What would happen if we stopped giving people the finger?

Josh Bledsoe
Mar 29, 2018 · 8 min read

HAHA! 😅 😆 Not the finger you may think of…. This finger…

That one. Thanks Stone Cold Steve Austin! 🤜🤛

Yep. The one that is directive, singles out and drives the person on the receiving end of this pointed index of command to a corner where they are forced to go shields up defensive mode.

It’s true.

I’m only speaking from experience AFTER I pushed people into defense mode with my very own 3-knuckled demanding pointer. In passionate conversations, good or bad, I used to dawn this powerful weapon of mass requisition and hold nothing back in using it.

It wasn’t until a good friend of mine asked me, after a meeting we were in with several people, why I shot everyone in the room like Yosemite Sam that I realized I gave people the finger ALL THE TIME. 😬

“What do you mean?” I asked him. “Every time you wanted to make a point or talk about someone else’s point of view you pointed at them.” he responded. “So. What’s wrong with that?” I quickly asked with a confused look on my face.

“Do you like to be told what to do in a directive way? Do you like to be singled out?” he asked. “No!” I quickly answered.

“Would you rather people include you in the flow of the conversation? Would you feel valued if you were allowed to think independently, formulate your own opinions, and decide what’s best for you instead of someone else telling you what was best?” he asked with this sort of wise old owl way who was about to tell me a story from a low tree branch. A story I would remember the moral of forever.

Nope! This isn’t a Disney fairytale story. Sorry.

In fact, I won’t tell his story.

I’ll tell you my own. It’s a story about how I gave my brother, Kaleb, the finger so much growing up it drove us apart. (index finger, not middle)

Kaleb and I are 4 years apart. Growing up, we seemed to always be just out of reach from being on the same sports teams, same school buildings, and similar chapters of life.

When I started varsity sports in high school, Kaleb started junior varsity sports in middle school (good thing for me because he dominated in football, phew!).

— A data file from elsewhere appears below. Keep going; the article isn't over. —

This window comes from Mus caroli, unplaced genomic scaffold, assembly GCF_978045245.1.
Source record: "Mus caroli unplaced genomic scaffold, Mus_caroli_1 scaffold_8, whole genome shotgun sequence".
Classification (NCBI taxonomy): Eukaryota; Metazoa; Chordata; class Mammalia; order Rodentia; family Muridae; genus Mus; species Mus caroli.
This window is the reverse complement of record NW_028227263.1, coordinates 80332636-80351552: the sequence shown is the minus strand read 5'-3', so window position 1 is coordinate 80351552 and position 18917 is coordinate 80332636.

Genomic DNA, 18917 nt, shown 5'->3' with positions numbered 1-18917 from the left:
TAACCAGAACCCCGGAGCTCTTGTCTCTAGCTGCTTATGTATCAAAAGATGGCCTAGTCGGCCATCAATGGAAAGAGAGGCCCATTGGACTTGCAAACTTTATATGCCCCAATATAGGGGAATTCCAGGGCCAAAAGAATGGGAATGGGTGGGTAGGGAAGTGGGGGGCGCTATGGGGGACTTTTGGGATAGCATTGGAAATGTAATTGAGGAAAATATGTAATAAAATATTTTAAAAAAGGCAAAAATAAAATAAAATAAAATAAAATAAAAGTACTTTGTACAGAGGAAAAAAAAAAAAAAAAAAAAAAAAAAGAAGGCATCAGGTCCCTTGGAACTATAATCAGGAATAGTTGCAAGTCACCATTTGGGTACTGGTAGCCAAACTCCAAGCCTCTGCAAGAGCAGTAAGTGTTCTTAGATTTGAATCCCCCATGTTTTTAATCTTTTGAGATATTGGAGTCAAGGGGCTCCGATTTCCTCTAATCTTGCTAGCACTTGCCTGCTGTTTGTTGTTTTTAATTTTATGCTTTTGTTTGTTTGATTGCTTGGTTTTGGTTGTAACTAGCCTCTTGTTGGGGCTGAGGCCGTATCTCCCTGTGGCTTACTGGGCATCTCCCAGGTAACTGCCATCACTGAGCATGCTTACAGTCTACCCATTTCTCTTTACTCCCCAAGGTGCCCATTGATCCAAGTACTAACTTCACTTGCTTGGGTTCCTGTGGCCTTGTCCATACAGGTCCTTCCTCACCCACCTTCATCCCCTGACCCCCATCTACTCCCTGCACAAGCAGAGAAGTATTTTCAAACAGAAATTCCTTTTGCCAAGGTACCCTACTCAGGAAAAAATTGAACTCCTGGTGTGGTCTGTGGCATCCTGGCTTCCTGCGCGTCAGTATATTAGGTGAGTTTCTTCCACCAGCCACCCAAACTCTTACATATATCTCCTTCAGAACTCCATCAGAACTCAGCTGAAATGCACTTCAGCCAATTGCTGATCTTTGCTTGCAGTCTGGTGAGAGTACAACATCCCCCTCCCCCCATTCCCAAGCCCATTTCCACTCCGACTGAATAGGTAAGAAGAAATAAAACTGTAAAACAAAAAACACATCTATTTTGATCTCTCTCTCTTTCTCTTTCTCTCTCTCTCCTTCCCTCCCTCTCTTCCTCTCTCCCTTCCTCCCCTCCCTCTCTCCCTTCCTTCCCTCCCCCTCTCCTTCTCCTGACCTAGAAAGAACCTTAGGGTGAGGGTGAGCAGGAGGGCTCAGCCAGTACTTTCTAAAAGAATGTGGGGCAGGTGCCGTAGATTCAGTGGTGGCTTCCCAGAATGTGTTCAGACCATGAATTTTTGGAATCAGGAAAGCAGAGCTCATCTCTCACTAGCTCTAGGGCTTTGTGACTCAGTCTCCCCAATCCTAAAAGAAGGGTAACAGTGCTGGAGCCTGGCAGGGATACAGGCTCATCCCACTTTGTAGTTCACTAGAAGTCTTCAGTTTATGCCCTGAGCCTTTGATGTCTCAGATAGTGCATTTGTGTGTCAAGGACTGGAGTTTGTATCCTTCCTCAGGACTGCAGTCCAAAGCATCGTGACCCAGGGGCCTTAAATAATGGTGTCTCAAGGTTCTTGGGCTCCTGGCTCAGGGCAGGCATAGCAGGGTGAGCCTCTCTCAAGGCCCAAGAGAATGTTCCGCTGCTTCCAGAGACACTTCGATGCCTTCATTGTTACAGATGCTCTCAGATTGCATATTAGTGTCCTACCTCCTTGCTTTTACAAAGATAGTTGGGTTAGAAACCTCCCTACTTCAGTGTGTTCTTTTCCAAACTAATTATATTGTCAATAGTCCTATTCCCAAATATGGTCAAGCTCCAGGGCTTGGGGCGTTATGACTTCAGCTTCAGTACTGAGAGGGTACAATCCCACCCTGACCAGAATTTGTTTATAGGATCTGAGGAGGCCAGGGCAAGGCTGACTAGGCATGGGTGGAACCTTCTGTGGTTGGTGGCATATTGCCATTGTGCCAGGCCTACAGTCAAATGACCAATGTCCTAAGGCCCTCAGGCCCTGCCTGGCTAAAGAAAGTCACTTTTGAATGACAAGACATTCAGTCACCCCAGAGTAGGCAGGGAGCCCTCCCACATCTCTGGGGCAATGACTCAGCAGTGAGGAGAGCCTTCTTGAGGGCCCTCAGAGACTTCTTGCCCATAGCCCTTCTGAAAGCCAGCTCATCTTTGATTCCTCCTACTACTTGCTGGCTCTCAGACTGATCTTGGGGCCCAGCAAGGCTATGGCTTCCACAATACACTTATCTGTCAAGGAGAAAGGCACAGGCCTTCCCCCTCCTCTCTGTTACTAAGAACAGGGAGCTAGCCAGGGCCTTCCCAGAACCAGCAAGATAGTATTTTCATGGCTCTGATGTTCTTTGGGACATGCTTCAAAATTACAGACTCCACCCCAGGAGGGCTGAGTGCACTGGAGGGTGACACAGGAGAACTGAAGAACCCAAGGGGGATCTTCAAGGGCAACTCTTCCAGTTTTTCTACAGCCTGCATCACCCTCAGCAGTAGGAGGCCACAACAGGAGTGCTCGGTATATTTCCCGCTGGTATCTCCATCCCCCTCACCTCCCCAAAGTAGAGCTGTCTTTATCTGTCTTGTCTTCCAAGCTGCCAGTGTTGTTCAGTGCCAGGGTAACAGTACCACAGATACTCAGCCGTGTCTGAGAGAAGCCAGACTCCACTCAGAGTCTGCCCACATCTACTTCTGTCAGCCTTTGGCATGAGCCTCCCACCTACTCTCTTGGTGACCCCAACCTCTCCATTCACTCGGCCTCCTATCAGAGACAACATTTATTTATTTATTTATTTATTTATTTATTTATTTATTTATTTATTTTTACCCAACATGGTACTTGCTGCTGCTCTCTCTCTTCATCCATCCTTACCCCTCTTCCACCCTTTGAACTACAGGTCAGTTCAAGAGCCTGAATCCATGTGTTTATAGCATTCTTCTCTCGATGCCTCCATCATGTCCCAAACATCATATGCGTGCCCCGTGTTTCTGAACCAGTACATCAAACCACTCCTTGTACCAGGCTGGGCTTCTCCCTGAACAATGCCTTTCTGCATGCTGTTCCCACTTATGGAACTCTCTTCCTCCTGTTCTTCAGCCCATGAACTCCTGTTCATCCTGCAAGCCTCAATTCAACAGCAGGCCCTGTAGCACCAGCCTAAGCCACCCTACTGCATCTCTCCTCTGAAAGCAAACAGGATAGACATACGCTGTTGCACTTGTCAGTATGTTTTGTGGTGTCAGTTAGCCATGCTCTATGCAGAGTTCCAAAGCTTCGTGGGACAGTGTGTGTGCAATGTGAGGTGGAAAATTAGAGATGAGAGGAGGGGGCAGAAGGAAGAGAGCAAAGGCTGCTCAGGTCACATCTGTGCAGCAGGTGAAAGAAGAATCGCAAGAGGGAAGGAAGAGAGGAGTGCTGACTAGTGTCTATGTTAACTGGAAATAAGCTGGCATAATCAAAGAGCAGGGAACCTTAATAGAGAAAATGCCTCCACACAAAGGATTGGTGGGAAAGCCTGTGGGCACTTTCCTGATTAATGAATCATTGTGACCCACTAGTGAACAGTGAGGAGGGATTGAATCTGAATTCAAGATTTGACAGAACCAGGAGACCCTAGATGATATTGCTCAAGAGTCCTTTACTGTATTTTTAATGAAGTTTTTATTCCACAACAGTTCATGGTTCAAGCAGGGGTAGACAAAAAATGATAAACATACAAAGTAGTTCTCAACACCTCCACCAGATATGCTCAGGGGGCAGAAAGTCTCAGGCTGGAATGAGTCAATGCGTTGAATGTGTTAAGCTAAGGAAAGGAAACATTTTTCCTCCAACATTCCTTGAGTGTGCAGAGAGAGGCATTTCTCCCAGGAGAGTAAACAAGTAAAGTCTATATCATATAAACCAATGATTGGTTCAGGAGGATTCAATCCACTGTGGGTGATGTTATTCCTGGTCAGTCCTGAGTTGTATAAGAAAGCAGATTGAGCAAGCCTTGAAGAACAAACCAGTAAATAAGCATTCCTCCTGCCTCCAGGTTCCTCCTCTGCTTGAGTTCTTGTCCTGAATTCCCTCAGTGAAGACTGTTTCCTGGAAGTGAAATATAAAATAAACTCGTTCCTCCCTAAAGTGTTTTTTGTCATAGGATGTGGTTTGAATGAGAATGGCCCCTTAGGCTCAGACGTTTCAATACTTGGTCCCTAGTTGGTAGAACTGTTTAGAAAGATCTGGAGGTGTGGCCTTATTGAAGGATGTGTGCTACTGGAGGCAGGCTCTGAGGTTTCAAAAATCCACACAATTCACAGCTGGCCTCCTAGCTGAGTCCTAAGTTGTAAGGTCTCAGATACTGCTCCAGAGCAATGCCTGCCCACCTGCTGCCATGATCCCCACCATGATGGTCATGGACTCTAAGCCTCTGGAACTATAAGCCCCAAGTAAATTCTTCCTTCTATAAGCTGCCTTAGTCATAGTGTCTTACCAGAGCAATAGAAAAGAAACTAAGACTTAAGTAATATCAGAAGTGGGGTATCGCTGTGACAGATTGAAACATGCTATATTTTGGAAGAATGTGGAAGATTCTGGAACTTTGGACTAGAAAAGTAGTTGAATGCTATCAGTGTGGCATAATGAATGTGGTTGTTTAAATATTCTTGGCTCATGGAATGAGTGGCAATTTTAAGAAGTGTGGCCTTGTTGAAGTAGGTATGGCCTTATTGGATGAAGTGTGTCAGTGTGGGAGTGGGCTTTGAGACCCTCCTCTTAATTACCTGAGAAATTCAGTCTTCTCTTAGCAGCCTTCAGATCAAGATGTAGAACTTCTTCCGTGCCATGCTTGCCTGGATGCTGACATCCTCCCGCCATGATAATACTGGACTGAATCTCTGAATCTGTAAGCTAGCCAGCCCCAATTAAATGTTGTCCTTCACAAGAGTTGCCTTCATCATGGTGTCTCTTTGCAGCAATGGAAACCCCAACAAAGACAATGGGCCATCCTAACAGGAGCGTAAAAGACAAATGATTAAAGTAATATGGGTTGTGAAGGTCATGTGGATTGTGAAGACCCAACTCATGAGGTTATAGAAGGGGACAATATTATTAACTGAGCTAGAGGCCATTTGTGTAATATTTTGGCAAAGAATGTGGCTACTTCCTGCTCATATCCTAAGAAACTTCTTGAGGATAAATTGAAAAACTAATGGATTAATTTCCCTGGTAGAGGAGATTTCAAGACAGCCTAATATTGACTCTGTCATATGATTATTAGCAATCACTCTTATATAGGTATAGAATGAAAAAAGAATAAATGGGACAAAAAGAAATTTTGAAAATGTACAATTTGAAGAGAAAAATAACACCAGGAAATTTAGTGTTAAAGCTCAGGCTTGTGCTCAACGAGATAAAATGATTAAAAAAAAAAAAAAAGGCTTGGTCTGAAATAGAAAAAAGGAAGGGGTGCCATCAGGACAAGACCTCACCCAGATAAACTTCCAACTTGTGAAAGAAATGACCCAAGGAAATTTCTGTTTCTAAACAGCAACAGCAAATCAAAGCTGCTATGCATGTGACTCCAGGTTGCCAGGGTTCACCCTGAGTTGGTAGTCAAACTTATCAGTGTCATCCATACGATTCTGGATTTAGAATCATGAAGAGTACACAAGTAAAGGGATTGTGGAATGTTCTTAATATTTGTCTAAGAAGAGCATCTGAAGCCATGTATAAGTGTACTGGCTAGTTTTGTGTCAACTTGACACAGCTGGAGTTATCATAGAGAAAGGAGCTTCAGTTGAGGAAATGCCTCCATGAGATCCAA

When I graduated college and began my “big boy” life, Kaleb was going into college.

There seemed to always be this overwhelming sense inside me of, “Come here little brother and let me tell you how to succeed at _____.” like I was the expert at it all. I know I can feel your eyes rolling just like mine are right now. LOL

For years and years, we fought and argued over just about everything. One time, we were in the backyard doing yard work. I had the push mower, and Kaleb was using the weed eater. At some point, in the middle of our elementary landscaping labor amongst the loud noises of each small engines going we found ourselves aggravating each other over one patch of grassy area.

Like to small dogs fighting over a small piece of territory in the yard each of us were determined to not let the other go first. Silly I know, but not then. It was war!

I pushed Kaleb. He pushed back. I jumped the mower at him (both of us knowing I was bluffing). Kaleb called my bluff…and proceeded to trim my leg hairs with the weed eater on full throttle…ALL of my right leg hairs!

With my leg covered in blood. A face more red than the blood. I gave Kaleb a look that would have struck fear in old Stone Cold up there 👆. He dropped the weed eater and bolted!

IT WAS ON!! Or at least until the fight was broken up by my dad. Lucky punk!

Thankfully not all of our sibling fights were physical.

Looking back on our arguments they all seemed to have this trending theme. The theme of our brotherly arguments would go something like this:

Me: Bro why did you do it that way? (without even waiting on his response) You should have done it this way! (giving him the pointer)

Kaleb: Whatever!

Me: Seriously! When _____ happened to me I did ____ and _____ was the result I got. You should do this _____. (still not holding back the pointer)

Kaleb: (Getting heated 😑) Josh, you don’t need to tell me what to do all the time!

Me: (Getting more heated 😠) Dude! Listen to me!

And I’m sure you know where the rest of this goes….

For years I didn’t see that I was forcing my opinions and thoughts on Kaleb. In my mind I was “giving advice”. We all think our thoughts are genius right?! Of course we NEVER have bad ideas! 😆

Funny how “giving advice” sometimes doesn't seem to stick with the other person. This is especially true when they didn't even ask for the advice to begin with.

Fast forward to my college years, Kaleb’s high school years, and then after for about 4–5 years… We barely spoke to each other.

Sure we would see each other for holidays, and whenever we were both home, but there wasn’t much we connected on. At one point in our early adult lives I think I only counted maybe 2 times Kaleb and I spoke to each other.

We didn’t hate each other. We just didn’t have much to talk about.

And here’s when I realized I had created that reality…

Niki and I had moved to North Carolina for my last active duty military assignment. We had been living there for a little over a year. We just found out Niki was pregnant. Kaleb is living in Kansas City at this time after graduating college in Arkansas.